Europe equips itself with a new land resources surveillance force

Do you know about Copernicus? We’re not talking here about the Prussian astronomer who popularized the idea of heliocentrism, but rather about a program of the European Space Agency (ESA). The ESA developed Copernicus for the purpose of monitoring our Earth, whether it’s forests, oceans, or even air pollution. To accomplish this surveillance, the program relies on the constellation of Sentinel satellites. On April 25, 2018, it was precisely Sentinel-3B that was launched into orbit by the small Russian rocket Rokot.


Before delving into the heart of the matter, it’s important to go back a bit into the history and objectives of Copernicus. On May 19, 1998, the institutions responsible for European space decided to create GMES for “Global Monitoring for Environmental Security,” which would transform the following year into “Global Monitoring for Environment and Security.” The difference between the two is subtle but significant. Whereas the acronym in 1998 showed an objective of environmental protection, that of 1999 shows that monitoring it also has implications for security.

In 2004, the European Commission (EC) signed an agreement with the European Space Agency (ESA) to develop the space segment that would be essential for GMES. In 2007, GMES was recognized as a flagship initiative of the European Union through the Communication on European Space Policy. In 2009, the EC proposed a legal basis and funding for GMES under the name of the “European Earth Observation Program (GMES) and its Initial Operations (2011-2013)” regulation. This regulation officially entered into force the following year.

Flotte Sentinel (ESA)
Different families of Sentinel satellites. Credits: ESA.

In 2013, the program was renamed Copernicus and a first budget was allocated after approval by the European Parliament of the Multiannual Financial Framework (MFF) for the period 2014-2020. This budget of 3,786 million euros, distributed according to the GDP of participating states, will allow the operation of the first three satellites necessary for Copernicus: Sentinel-1A, 2A, and 3A; the precursors of the eponymous constellation.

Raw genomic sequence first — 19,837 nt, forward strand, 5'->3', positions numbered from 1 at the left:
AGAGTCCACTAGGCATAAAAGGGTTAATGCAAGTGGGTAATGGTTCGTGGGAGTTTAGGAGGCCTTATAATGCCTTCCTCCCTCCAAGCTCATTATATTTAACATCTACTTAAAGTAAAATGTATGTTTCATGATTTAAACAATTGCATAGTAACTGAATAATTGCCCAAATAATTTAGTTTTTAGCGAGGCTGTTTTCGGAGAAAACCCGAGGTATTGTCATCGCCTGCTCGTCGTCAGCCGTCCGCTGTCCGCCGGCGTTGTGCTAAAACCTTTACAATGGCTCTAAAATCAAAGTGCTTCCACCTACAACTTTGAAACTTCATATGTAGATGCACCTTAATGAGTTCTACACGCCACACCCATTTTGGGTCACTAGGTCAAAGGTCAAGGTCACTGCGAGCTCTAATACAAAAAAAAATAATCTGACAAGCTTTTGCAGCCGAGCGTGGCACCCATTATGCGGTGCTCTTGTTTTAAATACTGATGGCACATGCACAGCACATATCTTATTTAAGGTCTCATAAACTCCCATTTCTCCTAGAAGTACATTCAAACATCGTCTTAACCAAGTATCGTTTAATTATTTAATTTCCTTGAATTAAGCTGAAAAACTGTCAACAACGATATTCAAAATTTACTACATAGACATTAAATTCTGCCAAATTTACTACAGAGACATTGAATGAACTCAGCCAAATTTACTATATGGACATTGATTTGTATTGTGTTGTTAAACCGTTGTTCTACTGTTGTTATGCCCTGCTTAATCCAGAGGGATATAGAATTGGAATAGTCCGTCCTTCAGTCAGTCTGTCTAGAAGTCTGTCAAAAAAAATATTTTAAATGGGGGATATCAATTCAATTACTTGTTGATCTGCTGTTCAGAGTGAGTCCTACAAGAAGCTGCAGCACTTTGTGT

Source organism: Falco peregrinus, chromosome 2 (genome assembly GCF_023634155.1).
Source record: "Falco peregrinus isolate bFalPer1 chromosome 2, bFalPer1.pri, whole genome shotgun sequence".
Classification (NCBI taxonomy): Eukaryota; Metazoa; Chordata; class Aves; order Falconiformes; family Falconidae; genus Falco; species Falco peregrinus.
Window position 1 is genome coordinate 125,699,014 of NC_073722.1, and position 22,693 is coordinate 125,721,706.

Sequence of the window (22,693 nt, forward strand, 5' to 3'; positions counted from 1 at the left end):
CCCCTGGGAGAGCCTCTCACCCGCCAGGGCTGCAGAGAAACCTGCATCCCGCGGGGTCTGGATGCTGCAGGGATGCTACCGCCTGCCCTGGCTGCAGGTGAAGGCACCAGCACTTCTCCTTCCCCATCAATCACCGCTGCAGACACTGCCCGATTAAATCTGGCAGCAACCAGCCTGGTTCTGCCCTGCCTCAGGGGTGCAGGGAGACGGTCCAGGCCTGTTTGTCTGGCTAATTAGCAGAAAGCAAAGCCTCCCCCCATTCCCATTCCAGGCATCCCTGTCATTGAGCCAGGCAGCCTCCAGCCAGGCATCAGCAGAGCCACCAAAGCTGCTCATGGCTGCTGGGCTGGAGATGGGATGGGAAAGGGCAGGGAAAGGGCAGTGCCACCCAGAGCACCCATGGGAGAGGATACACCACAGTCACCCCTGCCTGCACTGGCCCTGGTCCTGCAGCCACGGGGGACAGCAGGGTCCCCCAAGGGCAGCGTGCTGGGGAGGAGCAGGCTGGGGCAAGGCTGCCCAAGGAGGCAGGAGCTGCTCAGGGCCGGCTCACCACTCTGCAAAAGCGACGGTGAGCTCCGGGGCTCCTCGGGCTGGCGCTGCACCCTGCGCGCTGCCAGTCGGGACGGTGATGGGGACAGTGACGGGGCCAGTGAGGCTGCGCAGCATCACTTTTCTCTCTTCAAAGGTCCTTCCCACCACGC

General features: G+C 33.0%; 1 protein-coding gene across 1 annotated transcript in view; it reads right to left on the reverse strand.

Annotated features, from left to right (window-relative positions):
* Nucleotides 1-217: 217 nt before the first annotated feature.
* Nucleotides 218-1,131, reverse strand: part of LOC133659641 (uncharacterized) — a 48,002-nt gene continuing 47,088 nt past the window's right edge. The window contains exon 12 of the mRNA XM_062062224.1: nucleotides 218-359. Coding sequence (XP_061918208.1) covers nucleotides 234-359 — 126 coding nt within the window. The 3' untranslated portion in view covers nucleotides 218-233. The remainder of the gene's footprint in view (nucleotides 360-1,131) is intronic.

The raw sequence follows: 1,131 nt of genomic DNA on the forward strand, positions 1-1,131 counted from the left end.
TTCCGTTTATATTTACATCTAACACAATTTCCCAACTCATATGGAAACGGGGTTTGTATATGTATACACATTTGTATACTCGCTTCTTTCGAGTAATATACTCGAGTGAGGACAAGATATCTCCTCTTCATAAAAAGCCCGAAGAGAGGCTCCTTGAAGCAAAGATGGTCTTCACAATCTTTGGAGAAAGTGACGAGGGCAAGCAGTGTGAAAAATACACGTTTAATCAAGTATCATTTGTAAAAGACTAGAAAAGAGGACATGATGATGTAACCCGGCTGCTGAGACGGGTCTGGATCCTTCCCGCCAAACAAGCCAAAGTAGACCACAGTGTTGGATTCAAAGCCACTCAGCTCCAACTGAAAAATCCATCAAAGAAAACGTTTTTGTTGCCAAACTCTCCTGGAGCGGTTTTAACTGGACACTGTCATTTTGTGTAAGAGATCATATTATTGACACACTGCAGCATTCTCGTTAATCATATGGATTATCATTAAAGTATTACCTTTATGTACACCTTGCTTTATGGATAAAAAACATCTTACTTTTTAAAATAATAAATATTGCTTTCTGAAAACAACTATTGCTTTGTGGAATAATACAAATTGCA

The goal of the Copernicus program is to ensure Europe’s autonomy in Earth observation at all scales. This surveillance will support directives voted on by the EU (European Union) as well as its international commitments. Indeed, before deciding to amend laws on forest exploitation, it is preferable to know what European forests already look like.

Today, Copernicus addresses six domains:

  • Land monitoring
  • Marine environment monitoring
  • Atmosphere monitoring
  • Emergency management
  • Security
  • Climate change adaptation

This number of domains will increase as the Sentinel constellation develops further.


Since the beginning of this article, we have been talking about the Sentinel satellites, but what exactly is this grouping? Sentinel, as its name perfectly indicates, serves as a sentinel for the Copernicus program. These are the satellites that will observe the Earth from space and provide the majority of the information for Copernicus. In 2008, an agreement between the EC and the ESA decided that the latter would develop the necessary space infrastructure for GMES. The Sentinel constellation currently consists of seven satellites, and by 2021, this number is expected to rise to eleven. However, Sentinel is not only composed of entire satellites. We also find in the list three instruments that will simply be deployed on other space objects.

Some of the Sentinel satellites are identical, but different families can still be distinguished:

Sentinel 1

The Sentinel 1 satellites number 3: Sentinel-1A was launched as the first of the Copernicus orbital segment in June 2014, followed by Sentinel-1B in April 2016, and Sentinel-1C is expected to be launched in 2021. This first family of Sentinel is equipped with radar that allows imaging of the Earth with a resolution of 10 meters per pixel regardless of weather conditions or local time. These satellites weigh 2.3 tons at liftoff and are placed in a heliosynchronous orbit at an altitude of 693 km and an inclination of 93° by a Soyuz rocket launched from Kourou. They have a minimum lifespan of 7.5 years and measure 3.4 meters in height and 1.3 meters in width.

Sentinel 1 (ESA)
A Sentinel 1 satellite. Credits: ESA.

Sentinel 2